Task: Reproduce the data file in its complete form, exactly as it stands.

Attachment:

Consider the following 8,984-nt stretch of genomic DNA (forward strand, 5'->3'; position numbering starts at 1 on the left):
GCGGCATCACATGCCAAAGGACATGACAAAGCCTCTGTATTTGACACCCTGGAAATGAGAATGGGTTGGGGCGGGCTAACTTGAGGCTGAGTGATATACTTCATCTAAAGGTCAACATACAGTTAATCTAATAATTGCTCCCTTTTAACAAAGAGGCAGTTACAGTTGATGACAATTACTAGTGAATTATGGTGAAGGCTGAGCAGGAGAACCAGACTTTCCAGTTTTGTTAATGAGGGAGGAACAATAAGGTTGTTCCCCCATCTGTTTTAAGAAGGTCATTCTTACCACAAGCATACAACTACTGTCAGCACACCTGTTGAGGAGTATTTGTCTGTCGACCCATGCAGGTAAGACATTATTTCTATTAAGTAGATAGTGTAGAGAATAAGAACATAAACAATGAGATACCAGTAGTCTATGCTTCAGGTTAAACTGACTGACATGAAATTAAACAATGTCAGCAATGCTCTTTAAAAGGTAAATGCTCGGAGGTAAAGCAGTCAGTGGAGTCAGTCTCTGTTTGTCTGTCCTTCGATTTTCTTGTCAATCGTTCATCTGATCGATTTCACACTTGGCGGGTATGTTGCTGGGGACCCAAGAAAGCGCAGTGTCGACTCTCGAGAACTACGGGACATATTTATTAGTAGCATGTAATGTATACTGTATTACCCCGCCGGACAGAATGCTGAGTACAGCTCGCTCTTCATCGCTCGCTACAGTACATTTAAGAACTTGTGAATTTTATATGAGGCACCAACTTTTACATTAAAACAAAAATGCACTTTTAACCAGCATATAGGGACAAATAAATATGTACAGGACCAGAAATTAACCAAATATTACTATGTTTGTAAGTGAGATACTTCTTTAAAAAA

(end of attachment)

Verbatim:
Consider the following 8,984-nt stretch of genomic DNA (forward strand, 5'->3'; position numbering starts at 1 on the left):
GCGGCATCACATGCCAAAGGACATGACAAAGCCTCTGTATTTGACACCCTGGAAATGAGAATGGGTTGGGGCGGGCTAACTTGAGGCTGAGTGATATACTTCATCTAAAGGTCAACATACAGTTAATCTAATAATTGCTCCCTTTTAACAAAGAGGCAGTTACAGTTGATGACAATTACTAGTGAATTATGGTGAAGGCTGAGCAGGAGAACCAGACTTTCCAGTTTTGTTAATGAGGGAGGAACAATAAGGTTGTTCCCCCATCTGTTTTAAGAAGGTCATTCTTACCACAAGCATACAACTACTGTCAGCACACCTGTTGAGGAGTATTTGTCTGTCGACCCATGCAGGTAAGACATTATTTCTATTAAGTAGATAGTGTAGAGAATAAGAACATAAACAATGAGATACCAGTAGTCTATGCTTCAGGTTAAACTGACTGACATGAAATTAAACAATGTCAGCAATGCTCTTTAAAAGGTAAATGCTCGGAGGTAAAGCAGTCAGTGGAGTCAGTCTCTGTTTGTCTGTCCTTCGATTTTCTTGTCAATCGTTCATCTGATCGATTTCACACTTGGCGGGTATGTTGCTGGGGACCCAAGAAAGCGCAGTGTCGACTCTCGAGAACTACGGGACATATTTATTAGTAGCATGTAATGTATACTGTATTACCCCGCCGGACAGAATGCTGAGTACAGCTCGCTCTTCATCGCTCGCTACAGTACATTTAAGAACTTGTGAATTTTATATGAGGCACCAACTTTTACATTAAAACAAAAATGCACTTTTAACCAGCATATAGGGACAAATAAATATGTACAGGACCAGAAATTAACCAAATATTACTATGTTTGTAAGTGAGATACTTCTTTAAAAAA